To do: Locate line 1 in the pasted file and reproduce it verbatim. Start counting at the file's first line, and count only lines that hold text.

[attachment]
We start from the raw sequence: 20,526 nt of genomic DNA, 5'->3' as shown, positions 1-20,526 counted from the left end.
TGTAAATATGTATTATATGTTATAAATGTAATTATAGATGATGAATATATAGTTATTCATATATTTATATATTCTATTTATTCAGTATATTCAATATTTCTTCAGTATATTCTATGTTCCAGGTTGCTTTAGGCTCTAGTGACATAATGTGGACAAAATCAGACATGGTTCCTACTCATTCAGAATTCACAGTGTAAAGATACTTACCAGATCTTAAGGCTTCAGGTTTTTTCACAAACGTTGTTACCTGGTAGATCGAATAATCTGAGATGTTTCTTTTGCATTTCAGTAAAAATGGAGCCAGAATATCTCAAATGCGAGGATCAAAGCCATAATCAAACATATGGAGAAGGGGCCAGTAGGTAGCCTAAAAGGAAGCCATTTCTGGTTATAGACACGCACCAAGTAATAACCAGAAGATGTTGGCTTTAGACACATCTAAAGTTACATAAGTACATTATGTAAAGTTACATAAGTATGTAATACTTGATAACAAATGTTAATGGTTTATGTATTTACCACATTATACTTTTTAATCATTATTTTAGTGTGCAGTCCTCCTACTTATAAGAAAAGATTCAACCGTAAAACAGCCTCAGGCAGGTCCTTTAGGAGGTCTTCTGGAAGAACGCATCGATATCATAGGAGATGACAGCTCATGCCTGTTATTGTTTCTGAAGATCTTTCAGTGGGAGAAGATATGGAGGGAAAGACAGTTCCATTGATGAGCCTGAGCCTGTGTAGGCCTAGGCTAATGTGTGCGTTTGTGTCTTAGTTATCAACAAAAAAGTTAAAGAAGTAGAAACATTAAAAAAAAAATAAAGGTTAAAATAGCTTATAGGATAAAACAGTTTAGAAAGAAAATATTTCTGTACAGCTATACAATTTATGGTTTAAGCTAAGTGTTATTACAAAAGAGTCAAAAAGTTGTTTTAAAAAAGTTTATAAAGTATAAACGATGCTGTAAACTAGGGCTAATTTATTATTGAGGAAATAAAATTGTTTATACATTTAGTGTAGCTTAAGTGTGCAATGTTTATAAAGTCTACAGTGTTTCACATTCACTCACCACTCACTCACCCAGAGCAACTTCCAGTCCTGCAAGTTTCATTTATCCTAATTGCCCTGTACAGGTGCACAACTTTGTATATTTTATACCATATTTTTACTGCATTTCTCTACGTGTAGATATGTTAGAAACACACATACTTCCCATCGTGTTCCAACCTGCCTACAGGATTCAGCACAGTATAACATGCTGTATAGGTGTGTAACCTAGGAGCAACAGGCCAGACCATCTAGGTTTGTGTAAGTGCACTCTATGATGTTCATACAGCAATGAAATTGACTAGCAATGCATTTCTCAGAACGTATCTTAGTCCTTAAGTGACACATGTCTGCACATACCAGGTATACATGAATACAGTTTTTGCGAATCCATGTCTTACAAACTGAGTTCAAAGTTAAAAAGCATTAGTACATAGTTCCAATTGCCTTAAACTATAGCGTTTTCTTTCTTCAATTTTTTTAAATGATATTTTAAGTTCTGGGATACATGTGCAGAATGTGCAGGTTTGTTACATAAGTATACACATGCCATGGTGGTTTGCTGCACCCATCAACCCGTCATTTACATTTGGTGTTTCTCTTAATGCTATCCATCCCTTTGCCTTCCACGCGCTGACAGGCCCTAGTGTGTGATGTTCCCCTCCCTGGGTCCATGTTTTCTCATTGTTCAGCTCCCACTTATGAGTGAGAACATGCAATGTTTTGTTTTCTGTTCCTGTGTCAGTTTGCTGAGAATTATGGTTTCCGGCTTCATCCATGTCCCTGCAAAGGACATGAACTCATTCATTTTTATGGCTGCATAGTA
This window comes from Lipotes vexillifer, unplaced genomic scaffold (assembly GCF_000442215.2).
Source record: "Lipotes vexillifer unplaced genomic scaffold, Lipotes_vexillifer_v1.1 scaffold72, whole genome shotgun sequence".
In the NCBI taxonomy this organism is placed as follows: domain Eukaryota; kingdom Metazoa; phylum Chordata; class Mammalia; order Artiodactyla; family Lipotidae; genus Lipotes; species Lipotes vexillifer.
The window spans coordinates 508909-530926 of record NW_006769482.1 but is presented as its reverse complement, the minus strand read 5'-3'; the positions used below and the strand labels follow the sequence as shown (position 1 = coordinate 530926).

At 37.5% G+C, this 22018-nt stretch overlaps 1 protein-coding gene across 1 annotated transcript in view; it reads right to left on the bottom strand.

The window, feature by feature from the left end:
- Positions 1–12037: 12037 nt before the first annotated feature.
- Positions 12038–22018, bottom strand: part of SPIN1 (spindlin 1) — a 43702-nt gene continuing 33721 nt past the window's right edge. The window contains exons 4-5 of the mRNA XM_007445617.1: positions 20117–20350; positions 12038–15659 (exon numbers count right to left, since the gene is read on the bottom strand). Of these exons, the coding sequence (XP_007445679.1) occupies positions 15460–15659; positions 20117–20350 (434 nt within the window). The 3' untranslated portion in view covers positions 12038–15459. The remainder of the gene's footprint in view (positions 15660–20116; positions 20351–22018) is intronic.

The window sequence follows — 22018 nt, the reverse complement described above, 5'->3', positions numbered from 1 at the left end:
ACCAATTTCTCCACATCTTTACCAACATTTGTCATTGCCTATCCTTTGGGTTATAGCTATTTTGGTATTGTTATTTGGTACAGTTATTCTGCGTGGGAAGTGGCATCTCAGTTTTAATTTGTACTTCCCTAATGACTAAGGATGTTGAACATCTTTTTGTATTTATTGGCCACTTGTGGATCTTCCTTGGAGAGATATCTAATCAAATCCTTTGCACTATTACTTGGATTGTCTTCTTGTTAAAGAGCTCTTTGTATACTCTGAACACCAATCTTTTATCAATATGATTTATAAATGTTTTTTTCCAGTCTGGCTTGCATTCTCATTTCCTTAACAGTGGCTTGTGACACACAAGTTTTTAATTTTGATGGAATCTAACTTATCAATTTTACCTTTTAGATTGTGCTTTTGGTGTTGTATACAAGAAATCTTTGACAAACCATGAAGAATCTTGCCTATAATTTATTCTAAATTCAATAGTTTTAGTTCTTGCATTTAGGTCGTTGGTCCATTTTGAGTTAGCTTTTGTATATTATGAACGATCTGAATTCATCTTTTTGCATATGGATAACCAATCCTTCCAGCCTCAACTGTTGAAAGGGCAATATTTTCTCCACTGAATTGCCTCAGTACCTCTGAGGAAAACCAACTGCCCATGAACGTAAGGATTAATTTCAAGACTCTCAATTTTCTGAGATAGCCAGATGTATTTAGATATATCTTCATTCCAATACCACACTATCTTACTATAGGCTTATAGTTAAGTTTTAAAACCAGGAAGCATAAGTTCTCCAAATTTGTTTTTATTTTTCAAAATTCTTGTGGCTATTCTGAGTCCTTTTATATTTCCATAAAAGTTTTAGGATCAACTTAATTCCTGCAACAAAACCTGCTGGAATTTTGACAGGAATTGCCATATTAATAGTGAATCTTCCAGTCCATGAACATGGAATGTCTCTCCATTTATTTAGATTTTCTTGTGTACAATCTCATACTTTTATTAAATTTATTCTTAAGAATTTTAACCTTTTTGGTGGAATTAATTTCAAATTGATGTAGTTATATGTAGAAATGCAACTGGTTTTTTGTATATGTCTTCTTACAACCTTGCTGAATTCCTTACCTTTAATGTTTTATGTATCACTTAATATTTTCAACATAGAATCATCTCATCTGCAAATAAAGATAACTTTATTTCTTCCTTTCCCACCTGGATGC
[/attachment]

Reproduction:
We start from the raw sequence: 20,526 nt of genomic DNA, 5'->3' as shown, positions 1-20,526 counted from the left end.